Online conversations quickly devolve, and none more quickly than those centering on self-care.
Yet, this conversation has traction and persistence for a very valid reason: We so ardently wish to not burn out, but to continue doing the good work set before us.
We want to be effective.
But we aren’t sure how. We’re weary in the good works God has given us, even though the Bible says we shouldn’t be.
As with most online “discussions,” each person comes to the table with a slightly (or wildly) different definition of the term at hand and we all proceed to discuss it as if definitions don’t matter. But what exactly we’re talking about must be set straight from the get-go if we’re going to have a fruitful conversation that leads us to make better choices.
So, let’s talk about definitions. The truth is that a word or phrase can’t mean whatever you want it to mean. You don’t get to say you believe in eating healthy, but that “healthy for you” means cake and ice cream and nothing green. What we want in our weak moments is usually not what is healthy for us. And in those weak moments we’re good at kidding ourselves.
So it is with self-care.
We know we should be healthy and vibrant and cheerful and resilient. So when we aren’t, we scramble around trying to find the solution. Because life is hard, we think we need to balance it with something easy. Self-care has to be easy. Because life is difficult, we think we need to balance it with some fun. Self-care should be fun.
But this is not reasoning that will take us good places.
In medical circles, self-care refers to the literal tasks we do for our infants but teach them to do by the time they’re in preschool: brush their teeth, use the bathroom, eat fruits and vegetables, drink water, sleep through the night, run around.
Yes, there have been times as a mom where I have skipped brushing my teeth or drinking water because it seemed like just too much.
If you can’t or aren’t doing self-care, it means you need a caregiver to do them for you.
Now, I’ve never actually met a mom who said that a manicure was her form of self-care. However, I have seen women argue that if someone wanted to have a manicure, it could count as self-care for that person.
No. Let’s keep our definitions clear. If we’re going to have a productive conversation at all, we have to distinguish between taking care of ourselves as persons and enjoying luxuries. There’s nothing wrong with enjoying luxuries if you have the chance, but there’s also nothing particularly life-giving about them. People can, have, and do live without them happily. People who have them might be happy and they might be miserable, just like the people who don’t have them.
But we see people who look happy – usually in advertisements, I suspect – having facials, manicures, new cars, vacations, shopping sprees, days out, nights away – and we fall for it. We want to be happy, so we reach toward the enticing images.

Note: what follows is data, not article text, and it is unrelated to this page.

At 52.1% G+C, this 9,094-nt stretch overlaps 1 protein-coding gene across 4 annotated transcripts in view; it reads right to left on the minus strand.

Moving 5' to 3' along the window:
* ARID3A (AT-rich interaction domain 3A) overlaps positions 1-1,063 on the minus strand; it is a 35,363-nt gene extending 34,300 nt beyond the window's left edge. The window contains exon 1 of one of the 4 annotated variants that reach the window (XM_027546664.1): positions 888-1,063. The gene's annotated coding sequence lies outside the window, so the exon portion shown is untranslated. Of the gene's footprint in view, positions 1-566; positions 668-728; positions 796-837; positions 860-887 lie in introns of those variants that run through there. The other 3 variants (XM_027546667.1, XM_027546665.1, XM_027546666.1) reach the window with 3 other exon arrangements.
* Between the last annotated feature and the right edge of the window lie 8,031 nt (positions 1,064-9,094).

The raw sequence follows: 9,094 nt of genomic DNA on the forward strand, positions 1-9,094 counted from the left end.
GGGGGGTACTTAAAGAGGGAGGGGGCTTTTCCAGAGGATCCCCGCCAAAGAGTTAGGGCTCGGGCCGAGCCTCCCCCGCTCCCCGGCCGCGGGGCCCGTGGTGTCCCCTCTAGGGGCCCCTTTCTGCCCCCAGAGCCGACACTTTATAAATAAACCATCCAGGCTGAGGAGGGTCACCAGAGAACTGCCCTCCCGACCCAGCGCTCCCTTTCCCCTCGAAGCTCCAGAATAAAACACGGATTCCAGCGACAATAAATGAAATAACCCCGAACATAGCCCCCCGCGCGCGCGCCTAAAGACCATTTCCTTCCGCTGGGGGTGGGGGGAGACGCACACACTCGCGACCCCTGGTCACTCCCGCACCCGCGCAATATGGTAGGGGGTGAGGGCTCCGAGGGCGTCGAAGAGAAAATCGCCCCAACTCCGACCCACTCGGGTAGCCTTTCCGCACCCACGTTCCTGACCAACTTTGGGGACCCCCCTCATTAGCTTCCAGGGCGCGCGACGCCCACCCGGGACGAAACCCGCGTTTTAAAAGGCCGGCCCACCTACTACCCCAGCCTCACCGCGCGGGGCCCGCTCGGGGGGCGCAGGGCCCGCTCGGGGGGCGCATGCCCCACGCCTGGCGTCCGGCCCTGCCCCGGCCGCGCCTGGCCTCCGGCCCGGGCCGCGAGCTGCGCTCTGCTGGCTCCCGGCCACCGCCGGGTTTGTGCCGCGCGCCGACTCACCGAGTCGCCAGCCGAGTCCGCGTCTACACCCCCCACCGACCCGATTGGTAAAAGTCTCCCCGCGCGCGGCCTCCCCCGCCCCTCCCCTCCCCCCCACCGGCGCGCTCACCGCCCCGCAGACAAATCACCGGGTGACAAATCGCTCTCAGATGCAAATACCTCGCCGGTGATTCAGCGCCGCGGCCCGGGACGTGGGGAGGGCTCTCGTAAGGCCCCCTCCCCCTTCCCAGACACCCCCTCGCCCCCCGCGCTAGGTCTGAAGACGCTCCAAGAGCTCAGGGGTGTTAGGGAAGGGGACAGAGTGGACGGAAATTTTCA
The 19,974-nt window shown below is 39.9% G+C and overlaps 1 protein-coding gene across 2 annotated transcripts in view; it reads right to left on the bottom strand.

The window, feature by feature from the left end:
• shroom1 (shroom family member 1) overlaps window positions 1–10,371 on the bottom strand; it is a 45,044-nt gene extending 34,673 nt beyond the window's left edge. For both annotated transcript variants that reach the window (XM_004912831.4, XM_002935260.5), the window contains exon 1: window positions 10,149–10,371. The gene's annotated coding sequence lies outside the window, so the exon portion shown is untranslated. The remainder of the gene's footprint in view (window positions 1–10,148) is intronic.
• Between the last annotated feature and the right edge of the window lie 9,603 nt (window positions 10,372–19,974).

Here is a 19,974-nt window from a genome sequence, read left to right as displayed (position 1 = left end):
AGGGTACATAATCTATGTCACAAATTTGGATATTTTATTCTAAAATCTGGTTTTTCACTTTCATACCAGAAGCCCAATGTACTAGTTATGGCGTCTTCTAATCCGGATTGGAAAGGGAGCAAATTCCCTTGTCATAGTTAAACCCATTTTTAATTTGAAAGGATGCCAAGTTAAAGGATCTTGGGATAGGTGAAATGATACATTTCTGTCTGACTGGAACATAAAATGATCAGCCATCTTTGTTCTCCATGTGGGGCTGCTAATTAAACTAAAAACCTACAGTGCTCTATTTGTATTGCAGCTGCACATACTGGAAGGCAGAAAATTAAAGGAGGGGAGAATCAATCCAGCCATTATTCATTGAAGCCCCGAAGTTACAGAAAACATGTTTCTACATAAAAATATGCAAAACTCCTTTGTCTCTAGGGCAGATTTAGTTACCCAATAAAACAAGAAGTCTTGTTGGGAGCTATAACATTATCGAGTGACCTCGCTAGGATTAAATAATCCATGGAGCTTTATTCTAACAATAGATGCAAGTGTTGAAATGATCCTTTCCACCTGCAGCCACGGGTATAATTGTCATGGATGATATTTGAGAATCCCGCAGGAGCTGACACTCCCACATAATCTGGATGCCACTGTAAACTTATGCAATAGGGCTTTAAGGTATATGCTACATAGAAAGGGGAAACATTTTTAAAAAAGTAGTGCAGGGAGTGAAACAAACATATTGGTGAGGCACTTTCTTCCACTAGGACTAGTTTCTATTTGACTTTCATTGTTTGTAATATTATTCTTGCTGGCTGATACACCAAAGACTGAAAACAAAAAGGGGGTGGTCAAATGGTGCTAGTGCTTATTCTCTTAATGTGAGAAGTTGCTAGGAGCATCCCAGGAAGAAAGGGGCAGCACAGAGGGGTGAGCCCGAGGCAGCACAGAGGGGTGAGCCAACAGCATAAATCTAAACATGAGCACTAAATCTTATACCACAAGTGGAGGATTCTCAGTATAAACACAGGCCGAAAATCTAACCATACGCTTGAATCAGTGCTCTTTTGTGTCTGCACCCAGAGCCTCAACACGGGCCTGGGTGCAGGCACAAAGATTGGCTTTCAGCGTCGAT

Happiness and even real self-care – the kinds of things that keep us healthy as humans – are never going to be found in consumerism or materialism.
Saying luxuries are not self-care is not the same thing as saying they’re bad. It just means we shouldn’t talk about them as if they’re essential to a balanced life and a happy heart.
What we are naturally attracted to or enticed by is not what will actually make us happy. Fulfilling such desires will not make us satisfied or content with our daily duties. They do not refresh the soul, and it is actually our souls that need care most.
We want to be satisfied and renewed. How do we become satisfied and content with our daily duties? How do we renew our minds?
We do not get them by thinking about what we want and then grabbing for the time and resources to get our way. Grabby hands and grabby hearts get no good.
We do ask God, from Whom all blessings flow and Who gives every good gift and every perfect gift. We ask Him to fill our need and then we look for His answer.
In the midst of the productivity and the noise and the activity of life, it is our souls that get frayed and neglected. It is our souls that need care. Our souls are not mended by material means, but by spiritual.
- Go to church every Sunday.
- Read the Bible and pray.
- Sing Psalms and hymns and spiritual songs.
- Give thanks in all things.
- Repent of unkindness, pride, and irritability.
- Love others.
- Rejoice always.
Basically, we have to trust God and believe that He knows what He’s talking about when He tells us these things. We can’t claim to need something more or different from what God says we need. He made us; He knows.
Self-care happens when we tell ourselves the truth, when we walk in accordance with truth. It is true we should brush our teeth; it is a lie that we don’t have enough time to do so. It is true that we are created, finite persons who need food and water and sleep and exercise. It is also true that we are created to glorify God and enjoy Him forever.
Related: You Need Self-Control, Not Self-Care
The lie we too often believe is that enjoying God is not possible or enough.
But when we seek Him, He lets us find Him; He gives us Himself. When we live in line with our created purpose, we find true rest, true delight, and true care.
The truth is that often we are not following the self-care regimen we ought because we are weak and ignorant and foolish. The truth is we do need a caretaker outside of ourselves, because we are not adequate to care for even our own basic needs.
So we respond in faith, putting our trust not in our plan or in our time alone or in ourselves, but in the Good Shepherd who leads us beside still waters and restores our soul.
We find that the Shepherd cares for our souls, and does a much better job than we ever could.
Prayer is the first and most vital soul-care habit we need.